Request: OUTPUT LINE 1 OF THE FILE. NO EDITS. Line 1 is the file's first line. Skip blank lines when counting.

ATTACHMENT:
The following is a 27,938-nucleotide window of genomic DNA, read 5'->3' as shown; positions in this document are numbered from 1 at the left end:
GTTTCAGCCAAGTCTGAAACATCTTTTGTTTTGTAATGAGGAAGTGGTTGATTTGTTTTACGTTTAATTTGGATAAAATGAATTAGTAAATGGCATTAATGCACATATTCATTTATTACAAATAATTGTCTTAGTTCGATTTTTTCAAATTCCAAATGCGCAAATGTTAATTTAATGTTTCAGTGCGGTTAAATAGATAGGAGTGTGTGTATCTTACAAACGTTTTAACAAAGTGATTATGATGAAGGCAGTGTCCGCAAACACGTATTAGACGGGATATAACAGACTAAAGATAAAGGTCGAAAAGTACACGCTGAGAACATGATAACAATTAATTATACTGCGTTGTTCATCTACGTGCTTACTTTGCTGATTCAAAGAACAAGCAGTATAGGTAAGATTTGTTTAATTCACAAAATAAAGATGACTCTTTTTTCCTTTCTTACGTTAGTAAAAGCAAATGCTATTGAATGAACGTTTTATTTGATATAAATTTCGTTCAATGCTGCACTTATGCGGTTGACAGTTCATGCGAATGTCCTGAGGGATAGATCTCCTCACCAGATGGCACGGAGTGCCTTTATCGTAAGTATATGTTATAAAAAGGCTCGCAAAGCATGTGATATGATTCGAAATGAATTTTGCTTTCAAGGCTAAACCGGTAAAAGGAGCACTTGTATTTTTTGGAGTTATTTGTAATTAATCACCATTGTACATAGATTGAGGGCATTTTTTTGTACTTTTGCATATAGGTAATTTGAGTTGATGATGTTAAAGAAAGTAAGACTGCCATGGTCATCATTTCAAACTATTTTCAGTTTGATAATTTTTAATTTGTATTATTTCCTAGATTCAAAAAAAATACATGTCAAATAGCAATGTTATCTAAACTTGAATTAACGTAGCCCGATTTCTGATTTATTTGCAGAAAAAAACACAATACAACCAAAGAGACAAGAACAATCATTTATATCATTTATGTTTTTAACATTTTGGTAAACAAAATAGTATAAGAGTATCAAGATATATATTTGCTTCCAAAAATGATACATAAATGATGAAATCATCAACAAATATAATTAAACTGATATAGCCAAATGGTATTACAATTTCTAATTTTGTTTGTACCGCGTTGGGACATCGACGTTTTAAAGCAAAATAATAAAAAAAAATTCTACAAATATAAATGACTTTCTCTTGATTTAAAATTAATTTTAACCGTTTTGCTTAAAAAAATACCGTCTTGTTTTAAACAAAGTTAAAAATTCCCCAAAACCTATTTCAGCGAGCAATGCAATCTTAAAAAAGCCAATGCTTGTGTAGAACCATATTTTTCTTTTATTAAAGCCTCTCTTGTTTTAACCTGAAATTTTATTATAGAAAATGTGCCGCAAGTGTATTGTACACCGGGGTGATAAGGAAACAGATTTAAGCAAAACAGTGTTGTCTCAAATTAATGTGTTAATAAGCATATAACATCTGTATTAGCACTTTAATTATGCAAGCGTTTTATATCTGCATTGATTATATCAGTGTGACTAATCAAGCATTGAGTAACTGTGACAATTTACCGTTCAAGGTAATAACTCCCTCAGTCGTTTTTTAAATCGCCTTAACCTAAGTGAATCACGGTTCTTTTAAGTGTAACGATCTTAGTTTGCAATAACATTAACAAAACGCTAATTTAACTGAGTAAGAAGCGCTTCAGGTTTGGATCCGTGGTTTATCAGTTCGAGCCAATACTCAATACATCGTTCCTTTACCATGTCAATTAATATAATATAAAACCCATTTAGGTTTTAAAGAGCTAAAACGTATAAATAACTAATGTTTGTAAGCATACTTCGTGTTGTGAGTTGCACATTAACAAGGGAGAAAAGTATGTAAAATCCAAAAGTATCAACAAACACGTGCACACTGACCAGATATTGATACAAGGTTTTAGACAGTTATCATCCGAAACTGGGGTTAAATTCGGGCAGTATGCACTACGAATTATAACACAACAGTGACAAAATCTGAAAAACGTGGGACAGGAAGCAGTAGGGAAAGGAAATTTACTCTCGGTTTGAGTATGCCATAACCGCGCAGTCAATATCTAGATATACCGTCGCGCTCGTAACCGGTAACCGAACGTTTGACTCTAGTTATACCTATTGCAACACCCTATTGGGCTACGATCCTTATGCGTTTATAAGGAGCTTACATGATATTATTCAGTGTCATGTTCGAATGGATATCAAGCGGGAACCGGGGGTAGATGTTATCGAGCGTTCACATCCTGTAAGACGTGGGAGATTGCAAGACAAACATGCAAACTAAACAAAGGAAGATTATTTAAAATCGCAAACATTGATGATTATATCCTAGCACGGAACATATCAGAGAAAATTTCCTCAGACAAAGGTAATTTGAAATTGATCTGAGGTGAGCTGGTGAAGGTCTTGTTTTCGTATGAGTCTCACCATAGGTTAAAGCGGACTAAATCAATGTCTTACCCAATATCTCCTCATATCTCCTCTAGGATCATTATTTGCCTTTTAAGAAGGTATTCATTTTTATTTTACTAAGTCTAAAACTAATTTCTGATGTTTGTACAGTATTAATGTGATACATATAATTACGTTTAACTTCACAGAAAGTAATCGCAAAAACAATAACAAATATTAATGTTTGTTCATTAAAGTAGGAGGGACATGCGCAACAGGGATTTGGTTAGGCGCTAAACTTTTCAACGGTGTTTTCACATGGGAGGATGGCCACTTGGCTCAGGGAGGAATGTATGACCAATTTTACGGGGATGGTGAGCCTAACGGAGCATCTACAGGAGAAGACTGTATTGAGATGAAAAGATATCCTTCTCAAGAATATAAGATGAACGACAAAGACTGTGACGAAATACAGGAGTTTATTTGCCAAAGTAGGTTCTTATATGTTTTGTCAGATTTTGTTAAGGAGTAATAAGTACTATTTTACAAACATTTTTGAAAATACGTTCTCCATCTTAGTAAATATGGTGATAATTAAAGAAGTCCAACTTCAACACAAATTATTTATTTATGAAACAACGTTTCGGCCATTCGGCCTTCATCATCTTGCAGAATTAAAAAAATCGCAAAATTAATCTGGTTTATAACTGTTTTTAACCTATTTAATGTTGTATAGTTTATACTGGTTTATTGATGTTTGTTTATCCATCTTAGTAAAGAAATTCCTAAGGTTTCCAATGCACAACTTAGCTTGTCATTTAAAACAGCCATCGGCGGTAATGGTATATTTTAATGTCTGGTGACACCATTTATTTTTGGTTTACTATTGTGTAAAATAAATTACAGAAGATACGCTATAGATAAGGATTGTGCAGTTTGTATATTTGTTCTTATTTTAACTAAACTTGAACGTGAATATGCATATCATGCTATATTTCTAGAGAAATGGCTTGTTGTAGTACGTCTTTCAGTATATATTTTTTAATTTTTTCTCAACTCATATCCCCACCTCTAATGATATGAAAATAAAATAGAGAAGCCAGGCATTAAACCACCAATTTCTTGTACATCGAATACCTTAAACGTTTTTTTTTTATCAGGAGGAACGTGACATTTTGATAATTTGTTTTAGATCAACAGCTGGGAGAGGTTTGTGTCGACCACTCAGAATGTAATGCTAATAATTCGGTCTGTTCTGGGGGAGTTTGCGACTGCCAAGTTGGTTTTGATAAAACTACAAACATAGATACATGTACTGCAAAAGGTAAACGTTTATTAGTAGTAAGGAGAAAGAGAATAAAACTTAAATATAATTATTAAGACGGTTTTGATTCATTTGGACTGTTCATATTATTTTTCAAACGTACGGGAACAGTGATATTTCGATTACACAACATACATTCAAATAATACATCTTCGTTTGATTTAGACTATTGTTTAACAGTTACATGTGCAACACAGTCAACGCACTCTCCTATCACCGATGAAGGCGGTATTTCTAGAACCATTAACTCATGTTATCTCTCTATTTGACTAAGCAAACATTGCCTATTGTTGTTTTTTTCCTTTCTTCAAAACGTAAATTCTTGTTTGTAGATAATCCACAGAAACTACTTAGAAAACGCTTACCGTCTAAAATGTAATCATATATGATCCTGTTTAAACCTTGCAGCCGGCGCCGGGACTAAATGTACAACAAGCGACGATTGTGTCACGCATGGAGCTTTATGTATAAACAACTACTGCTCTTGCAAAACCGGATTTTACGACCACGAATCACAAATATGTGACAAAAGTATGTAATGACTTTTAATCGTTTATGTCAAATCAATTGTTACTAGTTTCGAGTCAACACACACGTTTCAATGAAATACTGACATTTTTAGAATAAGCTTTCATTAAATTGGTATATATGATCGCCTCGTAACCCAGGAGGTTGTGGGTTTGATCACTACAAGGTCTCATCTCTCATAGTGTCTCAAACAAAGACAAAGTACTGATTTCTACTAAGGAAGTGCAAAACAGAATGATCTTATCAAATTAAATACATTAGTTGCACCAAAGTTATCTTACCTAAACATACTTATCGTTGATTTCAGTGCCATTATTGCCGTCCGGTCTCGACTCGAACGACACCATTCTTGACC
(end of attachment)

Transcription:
The following is a 27,938-nucleotide window of genomic DNA, read 5'->3' as shown; positions in this document are numbered from 1 at the left end: